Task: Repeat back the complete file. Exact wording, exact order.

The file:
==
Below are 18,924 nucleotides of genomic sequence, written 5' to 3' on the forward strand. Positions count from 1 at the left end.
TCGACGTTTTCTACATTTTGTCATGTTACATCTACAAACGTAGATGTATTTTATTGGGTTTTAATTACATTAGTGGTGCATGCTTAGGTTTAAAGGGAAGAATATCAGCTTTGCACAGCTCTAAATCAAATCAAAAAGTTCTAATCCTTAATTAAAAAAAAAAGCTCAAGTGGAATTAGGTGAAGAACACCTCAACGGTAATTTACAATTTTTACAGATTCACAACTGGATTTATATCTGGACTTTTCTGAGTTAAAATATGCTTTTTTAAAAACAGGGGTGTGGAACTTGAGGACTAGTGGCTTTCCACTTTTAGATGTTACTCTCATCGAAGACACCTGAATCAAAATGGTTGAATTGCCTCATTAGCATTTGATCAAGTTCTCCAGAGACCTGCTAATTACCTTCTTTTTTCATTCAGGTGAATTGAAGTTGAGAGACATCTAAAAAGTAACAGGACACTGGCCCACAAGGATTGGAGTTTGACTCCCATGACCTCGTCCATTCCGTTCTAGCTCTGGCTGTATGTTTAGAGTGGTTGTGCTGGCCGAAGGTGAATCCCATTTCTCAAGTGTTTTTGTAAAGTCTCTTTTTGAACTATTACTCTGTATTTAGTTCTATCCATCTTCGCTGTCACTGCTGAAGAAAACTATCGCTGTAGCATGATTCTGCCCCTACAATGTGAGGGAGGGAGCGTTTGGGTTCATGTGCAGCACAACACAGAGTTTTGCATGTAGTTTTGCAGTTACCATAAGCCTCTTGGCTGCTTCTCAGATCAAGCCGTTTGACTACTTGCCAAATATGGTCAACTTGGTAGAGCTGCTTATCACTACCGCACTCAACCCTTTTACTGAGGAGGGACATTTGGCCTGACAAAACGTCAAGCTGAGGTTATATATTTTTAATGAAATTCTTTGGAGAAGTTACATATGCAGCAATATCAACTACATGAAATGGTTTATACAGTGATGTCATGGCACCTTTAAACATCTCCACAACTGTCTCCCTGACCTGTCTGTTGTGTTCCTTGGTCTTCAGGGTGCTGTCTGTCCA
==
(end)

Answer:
Below are 18,924 nucleotides of genomic sequence, written 5' to 3' on the forward strand. Positions count from 1 at the left end.
TCGACGTTTTCTACATTTTGTCATGTTACATCTACAAACGTAGATGTATTTTATTGGGTTTTAATTACATTAGTGGTGCATGCTTAGGTTTAAAGGGAAGAATATCAGCTTTGCACAGCTCTAAATCAAATCAAAAAGTTCTAATCCTTAATTAAAAAAAAAAGCTCAAGTGGAATTAGGTGAAGAACACCTCAACGGTAATTTACAATTTTTACAGATTCACAACTGGATTTATATCTGGACTTTTCTGAGTTAAAATATGCTTTTTTAAAAACAGGGGTGTGGAACTTGAGGACTAGTGGCTTTCCACTTTTAGATGTTACTCTCATCGAAGACACCTGAATCAAAATGGTTGAATTGCCTCATTAGCATTTGATCAAGTTCTCCAGAGACCTGCTAATTACCTTCTTTTTTCATTCAGGTGAATTGAAGTTGAGAGACATCTAAAAAGTAACAGGACACTGGCCCACAAGGATTGGAGTTTGACTCCCATGACCTCGTCCATTCCGTTCTAGCTCTGGCTGTATGTTTAGAGTGGTTGTGCTGGCCGAAGGTGAATCCCATTTCTCAAGTGTTTTTGTAAAGTCTCTTTTTGAACTATTACTCTGTATTTAGTTCTATCCATCTTCGCTGTCACTGCTGAAGAAAACTATCGCTGTAGCATGATTCTGCCCCTACAATGTGAGGGAGGGAGCGTTTGGGTTCATGTGCAGCACAACACAGAGTTTTGCATGTAGTTTTGCAGTTACCATAAGCCTCTTGGCTGCTTCTCAGATCAAGCCGTTTGACTACTTGCCAAATATGGTCAACTTGGTAGAGCTGCTTATCACTACCGCACTCAACCCTTTTACTGAGGAGGGACATTTGGCCTGACAAAACGTCAAGCTGAGGTTATATATTTTTAATGAAATTCTTTGGAGAAGTTACATATGCAGCAATATCAACTACATGAAATGGTTTATACAGTGATGTCATGGCACCTTTAAACATCTCCACAACTGTCTCCCTGACCTGTCTGTTGTGTTCCTTGGTCTTCAGGGTGCTGTCTGTCCA